Charles E. Curran. Moral Theology at the End of the Century. ISBN 0-87462-579-3 (1999, Lecture 30). 66 pp. $15

For close to forty years Charles E. Curran has played a pivotal role in the teaching, mediation, and development of Roman Catholic moral theology, both in North America, throughout the Catholic Church, and, increasingly, among Christian ethicists of differing traditions. His accomplishments within moral theology appear similarly boundless, for his teaching and writing covers the areas of fundamental moral theology, social, economic, historical, medical and sexual moral theology. And he has been a key participant in the important discussions about academic freedom in the ecclesiastical context, particularly in the American university setting.

Born in March of 1934, Fr. Curran was ordained as a priest in the Roman Catholic diocese of Rochester, New York. Although he expected to work in parish-ministry, after the completion of his seminary education at St. Bernard’s College in 1955, his bishop sent him to Rome for further studies, which he undertook both at the Pontifical Gregorian University and Academia Alfonsiana, where he earned a Doctorate in Sacred Theology from each institution in 1961. That year Fr. Curran returned to teach at the seminary where he had studied. He has taught moral theology ever since: St. Bernard’s Seminary (1961-65), The Catholic University of America (1965-89), visiting professorships at Cornell University (1987-88), University of Southern California (1988-90), Auburn University, Alabama (1990-91). Since 1991 he has been the Elizabeth Scurlock University Professor of Human Values at Southern Methodist University, in Dallas, Texas. He is past president of the Catholic Theological Society of America (1969-70), the Society for Christian Ethics (1971-72), and the American Theological Society (1989-90), and serves on the editorial boards of several theological journals (Église et théologie, Horizons, Journal of Religious Ethics, Annual of Society of Christian Ethics).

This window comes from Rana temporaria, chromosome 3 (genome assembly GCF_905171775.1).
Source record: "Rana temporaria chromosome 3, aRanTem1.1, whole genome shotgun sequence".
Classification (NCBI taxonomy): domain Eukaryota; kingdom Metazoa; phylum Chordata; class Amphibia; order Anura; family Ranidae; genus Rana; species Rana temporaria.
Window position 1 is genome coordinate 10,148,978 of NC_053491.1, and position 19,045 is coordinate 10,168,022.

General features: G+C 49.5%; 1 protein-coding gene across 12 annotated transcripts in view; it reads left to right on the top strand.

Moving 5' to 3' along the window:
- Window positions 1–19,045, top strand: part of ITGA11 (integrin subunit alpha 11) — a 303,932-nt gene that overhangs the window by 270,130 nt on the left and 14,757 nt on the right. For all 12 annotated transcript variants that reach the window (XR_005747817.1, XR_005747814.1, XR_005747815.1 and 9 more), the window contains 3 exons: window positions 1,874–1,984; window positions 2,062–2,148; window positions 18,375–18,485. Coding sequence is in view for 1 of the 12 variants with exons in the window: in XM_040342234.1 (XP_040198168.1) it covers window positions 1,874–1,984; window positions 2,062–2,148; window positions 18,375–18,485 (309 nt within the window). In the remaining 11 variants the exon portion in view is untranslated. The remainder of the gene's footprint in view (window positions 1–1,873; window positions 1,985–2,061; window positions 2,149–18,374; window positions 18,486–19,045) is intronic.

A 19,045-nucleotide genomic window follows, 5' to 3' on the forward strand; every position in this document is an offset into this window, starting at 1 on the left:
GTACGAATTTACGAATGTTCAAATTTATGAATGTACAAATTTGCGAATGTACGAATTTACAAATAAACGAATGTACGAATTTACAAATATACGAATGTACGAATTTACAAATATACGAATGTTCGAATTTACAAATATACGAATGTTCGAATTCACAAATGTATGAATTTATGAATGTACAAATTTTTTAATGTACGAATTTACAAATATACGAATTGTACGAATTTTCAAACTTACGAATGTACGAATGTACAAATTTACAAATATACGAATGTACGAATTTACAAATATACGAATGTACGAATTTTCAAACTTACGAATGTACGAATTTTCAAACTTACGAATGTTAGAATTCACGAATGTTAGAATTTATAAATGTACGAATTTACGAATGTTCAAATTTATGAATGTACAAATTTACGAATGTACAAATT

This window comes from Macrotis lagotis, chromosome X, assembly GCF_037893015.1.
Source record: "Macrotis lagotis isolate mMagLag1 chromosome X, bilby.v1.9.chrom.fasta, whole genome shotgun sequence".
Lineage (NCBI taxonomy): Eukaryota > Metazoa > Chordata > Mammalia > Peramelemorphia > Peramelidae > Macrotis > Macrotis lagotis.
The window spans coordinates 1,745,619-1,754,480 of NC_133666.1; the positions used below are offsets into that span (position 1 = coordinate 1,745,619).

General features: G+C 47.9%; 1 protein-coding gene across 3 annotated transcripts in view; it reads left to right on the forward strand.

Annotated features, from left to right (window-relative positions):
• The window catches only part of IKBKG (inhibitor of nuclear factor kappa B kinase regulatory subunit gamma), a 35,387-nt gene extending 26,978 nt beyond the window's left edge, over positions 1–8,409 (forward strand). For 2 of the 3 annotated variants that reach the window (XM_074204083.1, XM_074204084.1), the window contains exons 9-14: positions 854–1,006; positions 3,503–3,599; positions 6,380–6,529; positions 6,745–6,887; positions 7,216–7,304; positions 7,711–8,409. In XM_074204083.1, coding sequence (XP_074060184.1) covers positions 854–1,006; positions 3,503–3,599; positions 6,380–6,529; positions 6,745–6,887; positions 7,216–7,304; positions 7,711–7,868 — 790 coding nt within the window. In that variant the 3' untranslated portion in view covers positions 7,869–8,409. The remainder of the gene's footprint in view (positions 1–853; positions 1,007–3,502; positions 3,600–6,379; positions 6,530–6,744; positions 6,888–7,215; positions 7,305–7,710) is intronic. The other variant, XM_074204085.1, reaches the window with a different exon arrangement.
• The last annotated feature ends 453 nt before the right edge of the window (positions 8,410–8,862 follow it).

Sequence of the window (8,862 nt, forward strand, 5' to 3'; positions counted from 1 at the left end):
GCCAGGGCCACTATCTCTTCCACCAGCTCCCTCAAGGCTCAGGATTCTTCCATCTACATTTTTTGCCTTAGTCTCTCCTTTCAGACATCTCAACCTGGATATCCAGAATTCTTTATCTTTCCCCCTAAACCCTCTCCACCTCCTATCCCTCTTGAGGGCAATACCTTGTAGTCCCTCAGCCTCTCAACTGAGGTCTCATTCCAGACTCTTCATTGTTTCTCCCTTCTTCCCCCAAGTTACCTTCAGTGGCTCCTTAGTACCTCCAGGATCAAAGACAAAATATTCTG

Since 1966 he has regularly published books and collections of his essays through Fides Publishers — then, later, the University of Notre Dame Press — on major aspects of contemporary moral theology. These include: Christian Morality Today (1966), Ongoing Revision: Studies in Moral Theology (1975), Issues in Sexual and Medical Ethics (1978), Directions in Catholic Social Ethics (1985), The Living Tradition of Catholic Moral Theology (1992). 1986 saw the publication of his important Faithful Dissent (Kansas City, MO: Sheed & Ward), and in recent years he has published on the history of moral theology (History and Contemporary Issues: Studies in Moral Theology [NY: Continuum, 1996], and The Origins of Moral Theology in the United States: Three Different Approaches [Washington: Georgetown University Press, 1997]). The present year sees the publication of his co-authored work, The Catholic Moral Tradition Today: A Synthesis (Washington: Georgetown University Press, 1999).

Among his many editorial contributions is the Paulist Press series, Readings in Moral Theology, begun in 1979 with his long-time colleague, Richard A. McCormick, S.J. Topics in this series have covered timely areas of contemporary moral theology, ranging from moral norms (1979) to the use of Scripture in moral theology (1984) to natural law (1991) and to Pope John Paul II’s relationship to contemporary moral theology (1998).

He has been honored in the New York Times, by ABC News, by the Catholic Theological Society of America with the John Courtney Murray award (1972), and by the University of Charleston, West Virginia, and Concordia College, Oregon, with honorary doctorates.


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